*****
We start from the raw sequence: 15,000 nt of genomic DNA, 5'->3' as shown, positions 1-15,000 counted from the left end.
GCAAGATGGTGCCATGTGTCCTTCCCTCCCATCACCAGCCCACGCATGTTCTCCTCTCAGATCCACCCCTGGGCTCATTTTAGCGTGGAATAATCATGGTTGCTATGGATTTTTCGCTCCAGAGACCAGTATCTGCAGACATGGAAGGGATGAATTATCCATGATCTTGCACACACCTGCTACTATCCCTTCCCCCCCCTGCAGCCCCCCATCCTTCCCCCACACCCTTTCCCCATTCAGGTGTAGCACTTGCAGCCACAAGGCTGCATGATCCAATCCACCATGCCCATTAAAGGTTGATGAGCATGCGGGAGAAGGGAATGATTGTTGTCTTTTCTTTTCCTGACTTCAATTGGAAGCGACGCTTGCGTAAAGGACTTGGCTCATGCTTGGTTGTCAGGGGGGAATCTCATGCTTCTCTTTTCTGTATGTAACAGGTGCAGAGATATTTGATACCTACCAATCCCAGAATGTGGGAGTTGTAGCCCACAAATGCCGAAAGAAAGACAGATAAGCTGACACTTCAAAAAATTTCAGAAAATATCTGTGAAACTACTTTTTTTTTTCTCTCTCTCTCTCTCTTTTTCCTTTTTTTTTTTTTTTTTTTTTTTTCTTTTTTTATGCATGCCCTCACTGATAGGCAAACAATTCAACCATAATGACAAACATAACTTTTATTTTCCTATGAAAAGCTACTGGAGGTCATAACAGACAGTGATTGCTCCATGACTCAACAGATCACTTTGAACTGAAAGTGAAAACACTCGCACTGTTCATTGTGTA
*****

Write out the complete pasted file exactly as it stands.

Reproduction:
We start from the raw sequence: 15,000 nt of genomic DNA, 5'->3' as shown, positions 1-15,000 counted from the left end.
GCAAGATGGTGCCATGTGTCCTTCCCTCCCATCACCAGCCCACGCATGTTCTCCTCTCAGATCCACCCCTGGGCTCATTTTAGCGTGGAATAATCATGGTTGCTATGGATTTTTCGCTCCAGAGACCAGTATCTGCAGACATGGAAGGGATGAATTATCCATGATCTTGCACACACCTGCTACTATCCCTTCCCCCCCCTGCAGCCCCCCATCCTTCCCCCACACCCTTTCCCCATTCAGGTGTAGCACTTGCAGCCACAAGGCTGCATGATCCAATCCACCATGCCCATTAAAGGTTGATGAGCATGCGGGAGAAGGGAATGATTGTTGTCTTTTCTTTTCCTGACTTCAATTGGAAGCGACGCTTGCGTAAAGGACTTGGCTCATGCTTGGTTGTCAGGGGGGAATCTCATGCTTCTCTTTTCTGTATGTAACAGGTGCAGAGATATTTGATACCTACCAATCCCAGAATGTGGGAGTTGTAGCCCACAAATGCCGAAAGAAAGACAGATAAGCTGACACTTCAAAAAATTTCAGAAAATATCTGTGAAACTACTTTTTTTTTTCTCTCTCTCTCTCTCTTTTTCCTTTTTTTTTTTTTTTTTTTTTTTTCTTTTTTTATGCATGCCCTCACTGATAGGCAAACAATTCAACCATAATGACAAACATAACTTTTATTTTCCTATGAAAAGCTACTGGAGGTCATAACAGACAGTGATTGCTCCATGACTCAACAGATCACTTTGAACTGAAAGTGAAAACACTCGCACTGTTCATTGTGTA